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Angles and lines in Siouxland, Sioux City Art Center

22 May

I like visiting art museums. Everyone of them offers something to a person, at different times, depending on the current exhibit. And there are a few throughout Siouxland. The Sioux City Art Center like many of its counter parts also provide a visual feast if a person takes the time to enjoy the surroundings as well as the art within the facility. And it’s probably with purpose that many museums are built, to reflect a community or vision of the founding personages responsible for the push to include an art center within a community. Although the history and initial reason for a particular design may get overlooked or even forgotten after a few decades as people come and go, including museum personnel. But the visual eye candy is still apparent and changes daily, especially if the play of light and the sun is involved.

Jerry Mennenga

Sioux City, Iowa

Seeing shapes and patterns during on a sunny day at the Sioux City Art Center Wednesday, April 25, in Sioux City, Iowa. (Photo by Jerry L Mennenga©)

 

Seeing shapes and patterns on a sunny day at the Sioux City Art Center Wednesday, April 25, in Sioux City, Iowa. (Photo by Jerry L Mennenga©)

 

Shapes and patterns during a sunny day inside the Sioux City Art Center Wednesday, April 25, in Sioux City, Iowa. (Photo by Jerry L Mennenga©)

 

Shapes and patterns during a sunny day inside the Sioux City Art Center Wednesday, April 25, in Sioux City, Iowa. (Photo by Jerry L Mennenga©)

Supporting Agriculture in Siouxland, Dordt College in Sioux Center

20 May

Every spring Dordt College in Sioux Center hosts an Ag Day, which coincides with part of its educational mission in helping sustain agriculture in Siouxland and in general. There are at times a variety of equipment parked on campus, new stuff and old stuff.

Some older tractors were on display during Ag Day at Dordt College in Sioux Center, Iowa Friday, April 27. (Photo by Jerry L Mennenga©)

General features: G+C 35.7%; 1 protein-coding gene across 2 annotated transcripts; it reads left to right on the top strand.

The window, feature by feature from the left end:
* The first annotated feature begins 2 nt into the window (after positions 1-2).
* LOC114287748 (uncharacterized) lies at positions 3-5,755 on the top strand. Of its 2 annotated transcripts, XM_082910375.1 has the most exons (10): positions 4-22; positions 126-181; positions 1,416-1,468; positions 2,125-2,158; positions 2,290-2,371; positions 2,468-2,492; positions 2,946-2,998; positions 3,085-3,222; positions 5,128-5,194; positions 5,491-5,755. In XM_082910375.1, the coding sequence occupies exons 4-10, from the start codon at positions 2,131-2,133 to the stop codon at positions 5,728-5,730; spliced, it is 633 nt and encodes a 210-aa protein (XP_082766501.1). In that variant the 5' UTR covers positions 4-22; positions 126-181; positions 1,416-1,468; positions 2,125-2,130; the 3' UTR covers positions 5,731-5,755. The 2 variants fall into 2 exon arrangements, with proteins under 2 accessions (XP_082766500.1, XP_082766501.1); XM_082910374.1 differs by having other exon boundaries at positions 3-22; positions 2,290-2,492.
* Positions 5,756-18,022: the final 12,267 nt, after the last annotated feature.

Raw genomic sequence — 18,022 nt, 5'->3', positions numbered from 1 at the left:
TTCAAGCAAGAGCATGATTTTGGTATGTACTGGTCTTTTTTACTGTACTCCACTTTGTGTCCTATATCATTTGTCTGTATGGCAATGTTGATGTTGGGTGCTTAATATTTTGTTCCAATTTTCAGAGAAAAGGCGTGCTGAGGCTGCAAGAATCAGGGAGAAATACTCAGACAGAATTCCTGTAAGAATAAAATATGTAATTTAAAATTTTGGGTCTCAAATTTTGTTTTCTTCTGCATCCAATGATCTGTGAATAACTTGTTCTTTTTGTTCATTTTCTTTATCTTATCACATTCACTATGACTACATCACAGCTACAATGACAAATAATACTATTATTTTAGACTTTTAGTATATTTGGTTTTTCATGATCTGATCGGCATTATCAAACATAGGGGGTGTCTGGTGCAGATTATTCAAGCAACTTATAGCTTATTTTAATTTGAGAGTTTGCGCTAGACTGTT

A large 24 row planter pulled by an equally large tractor which contrasts with older equipment also on display during Ag Day at Dordt College in Sioux Center, Iowa Friday, April 27. (Photo by Jerry L Mennenga©)

What caught my eye walking about this particular day was remnants of a recent spring snow and the ever remaining low temperatures that made winter reluctant to cede to the coming spring.

A pile of snow from a late snow storm is still melting during Ag Day at Dordt College in Sioux Center, Iowa Friday, April 27. (Photo by Jerry L Mennenga©)

This particular day I arrived early in the day as I had an appointment elsewhere and saw a large number of elementary students roaming campus, looking at a variety of exhibits, maybe sparking an interest in some form of agriculture or related field as they grow and sharing a love of a land that encompasses Siouxland.

Jerry Mennenga

Sioux City, Iowa

Children check out goats during Ag Day at Dordt College in Sioux Center, Iowa Friday, April 27. (Photo by Jerry L Mennenga©)

 

A young boy shows off a pet goat during Ag Day at Dordt College in Sioux Center, Iowa Friday, April 27. (Photo by Jerry L Mennenga©)

 

Chiuldren “play” on older farm equipment on display during Ag Day at Dordt College in Sioux Center, Iowa Friday, April 27. (Photo by Jerry L Mennenga©)

 

Seeing Spring in Siouxland, Sioux City

18 May

There are days when I put on a lot of miles looking for images and just exploring Siouxland in general. Always wanting to see what is over the next hill and dale. But sometimes seeing just requires that. And pleasant surprises can even be found in one’s backyard, even one only takes the time to stop and smell the “tulips”, or in this case tulip.

Jerry Mennenga

Sioux City, Iowa

Enjoying a backyard tulip in Sioux City, Iowa Tuesday May 15, 2018. (photo by Jerry L Mennenga©)

 

Enjoying a backyard tulip in Sioux City, Iowa Tuesday May 15, 2018. (photo by Jerry L Mennenga©)

Singer Andy Williams born in Siouxland, Wall Lake

16 May

 

I am always somewhat amazed but also delighted when I find a bit of nostalgia and history tidbits as I drive about Siouxland. One of those tidbits is the fact that the singer and entertainer Andy Williams was born in the small community of Wall Lake, roughly about 800 people. His birthplace and home for the first eight years of his life is now a restored show place in the community and maintained by the Wall Lake Historical Society.

An autographed photo of himself, Andy Williams, sits on an end table at the singer Andy Williams’ birthplace in Wall Lake, Iowa, Sunday July 16, 2017. (photo by Jerry L Mennenga©)

 

Members of the Wall Lake, IA, Historical Society Esther Bielema, seated, and Janice Determann, standing at the singer Andy Williams’ birthplace in Wall Lake, Iowa, Sunday July 16, 2017. (photo by Jerry L Mennenga©)

The day I visited the home I was greeted by a couple of enthusiastic members of the society and fans of Mr. Williams, Esther Bielema and Janice Determann. While the home is not filled from floor to ceiling with memorabilia, it is full of all sorts of historical items about the singer and his family and basically a shrine to a small town boy who made it big.